(Mr Neilson) You can envisage a group of customers for whom when it gets cold the fact that they feel they can put the heating on and they are not going to pay more will be a very valuable offering. It is one of many innovations.

  244. Has there been any measurement of the different consumption profiles?
  (Mr Neilson) You would have to ask the company operating the scheme.
  (Mr McCarthy) The company has told us in confidence and it is for them to disclose the results.

  245. The other question where I am not sure what your answer can be really is: what can Ofgem do to assist the rural fuel poor?
  (Mr McCarthy) There are two groups where we have particular concern. If you look at switching as a measure of the effectiveness and availability of competition, there are two groups where switching levels are below the average: one is in relation to people who live in rural areas and the other is pensioners. Rural areas are quite difficult because the most effective way of getting the competitive offering in front of prospective customers has been doorstep selling and by definition doorsteps are further apart in the country. The other thing which is difficult is that a lot of the most attractive offers are often dual fuel offers and it goes back to the previous discussion on availability of the gas network. We have been working with an organisation called ACRE to try to see whether there are ways of improving the offering in the countryside. We have been taking the steps we previously discussed in terms of the change of the rules or extensions to the gas network, but it is quite a difficult problem.

Chairman

  246. You referred to the Stay Warm scheme and you said you have had the information in confidence from the supplier. We are not asking you to break the confidence but do you not think that there is a small problem here? It was suggested to us by NEA that you could establish a forum for the exchange of experience and good practice of Social Action Plan initiatives, but this runs up against the buffers of commercial confidentiality or reticence. It seems a bit strange that the essence of these schemes is that you must publicise them and let people know what is happening. There is no mechanism whereby you can assess across the board in public the effectiveness or otherwise of the initiatives.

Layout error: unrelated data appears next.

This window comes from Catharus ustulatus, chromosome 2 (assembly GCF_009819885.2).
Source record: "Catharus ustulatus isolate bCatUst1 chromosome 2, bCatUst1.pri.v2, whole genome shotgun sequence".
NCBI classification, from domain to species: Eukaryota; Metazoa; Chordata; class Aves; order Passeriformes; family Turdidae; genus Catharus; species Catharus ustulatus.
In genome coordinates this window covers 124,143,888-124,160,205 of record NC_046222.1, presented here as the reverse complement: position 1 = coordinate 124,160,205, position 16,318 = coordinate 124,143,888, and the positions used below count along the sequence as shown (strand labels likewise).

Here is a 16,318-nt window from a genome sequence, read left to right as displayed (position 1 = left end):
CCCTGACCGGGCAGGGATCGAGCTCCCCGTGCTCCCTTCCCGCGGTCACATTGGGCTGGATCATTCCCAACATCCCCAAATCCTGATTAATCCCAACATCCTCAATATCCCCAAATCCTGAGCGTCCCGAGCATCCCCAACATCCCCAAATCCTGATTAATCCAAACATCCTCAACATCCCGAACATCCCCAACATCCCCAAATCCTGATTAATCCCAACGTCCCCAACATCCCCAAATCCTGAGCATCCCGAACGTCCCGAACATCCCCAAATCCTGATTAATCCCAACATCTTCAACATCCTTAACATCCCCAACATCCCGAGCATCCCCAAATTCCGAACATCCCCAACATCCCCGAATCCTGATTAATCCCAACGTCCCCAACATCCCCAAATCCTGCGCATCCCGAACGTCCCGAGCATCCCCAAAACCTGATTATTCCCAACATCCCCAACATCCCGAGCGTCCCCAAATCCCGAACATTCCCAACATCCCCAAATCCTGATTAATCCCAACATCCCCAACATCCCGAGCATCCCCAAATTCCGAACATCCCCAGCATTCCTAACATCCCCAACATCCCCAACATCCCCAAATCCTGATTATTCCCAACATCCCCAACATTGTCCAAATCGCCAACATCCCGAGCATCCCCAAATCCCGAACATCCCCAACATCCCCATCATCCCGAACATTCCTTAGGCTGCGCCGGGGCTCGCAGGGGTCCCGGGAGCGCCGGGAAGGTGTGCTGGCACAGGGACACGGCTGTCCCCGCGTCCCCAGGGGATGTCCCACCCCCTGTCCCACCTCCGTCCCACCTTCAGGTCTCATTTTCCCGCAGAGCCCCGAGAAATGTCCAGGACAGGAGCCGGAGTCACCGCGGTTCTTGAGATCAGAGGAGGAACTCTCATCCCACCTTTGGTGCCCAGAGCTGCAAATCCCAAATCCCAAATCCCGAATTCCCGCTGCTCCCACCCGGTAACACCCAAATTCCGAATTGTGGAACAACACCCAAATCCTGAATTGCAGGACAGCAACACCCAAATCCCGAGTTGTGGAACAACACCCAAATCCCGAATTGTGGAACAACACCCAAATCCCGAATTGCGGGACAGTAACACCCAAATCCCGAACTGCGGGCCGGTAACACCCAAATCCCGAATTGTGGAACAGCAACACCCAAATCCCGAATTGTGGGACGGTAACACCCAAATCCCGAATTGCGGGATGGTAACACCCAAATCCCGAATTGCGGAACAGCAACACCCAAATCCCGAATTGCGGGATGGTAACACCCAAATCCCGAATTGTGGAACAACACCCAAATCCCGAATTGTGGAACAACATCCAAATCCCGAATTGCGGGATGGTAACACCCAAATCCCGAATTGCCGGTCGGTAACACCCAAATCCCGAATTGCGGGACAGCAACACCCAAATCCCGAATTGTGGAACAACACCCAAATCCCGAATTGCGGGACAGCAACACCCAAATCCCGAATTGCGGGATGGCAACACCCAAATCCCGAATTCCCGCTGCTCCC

(Mr McCarthy) There is a tension. We try to resolve it, for example the advisory group we set up for the Social Action Plan involves at least two principal electricity suppliers as well as British Gas. There is exchange of information there. On particular issues like debt management we set up particular groupings of people which we try to bring together, not just the supply companies but local authorities, to share best knowledge and best practice. One of the central things we have been trying to do, one of the things which has been quite successful, has been to ensure that the companies really attack fuel poverty, not, as one of them put it recently in relation to Factor 4, as a contribution to a begging bowl, but because it is central to their business. If you take Stay Warm, the attraction of that is that if you manage to get a group of people who are long-term customers, who do not switch, you do not have to read their meters, the actual supply costs, which are an appreciable part of the total cost at the end of it all, will come right down. Therefore that is an attractive thing for the company to do as a commercial initiative. The balance between giving companies the real incentives to pursue something, which is what we want, versus sharing information is quite a difficult one and one where on any issue we have to take a judgement.

  Chairman: Thank you very much, that is very helpful. As a consequence of the evidence there may well be a request from us for additional information, but we shall get in touch with you if necessary. Thank you very much for your time and patience in waiting; we are a little behind schedule this morning.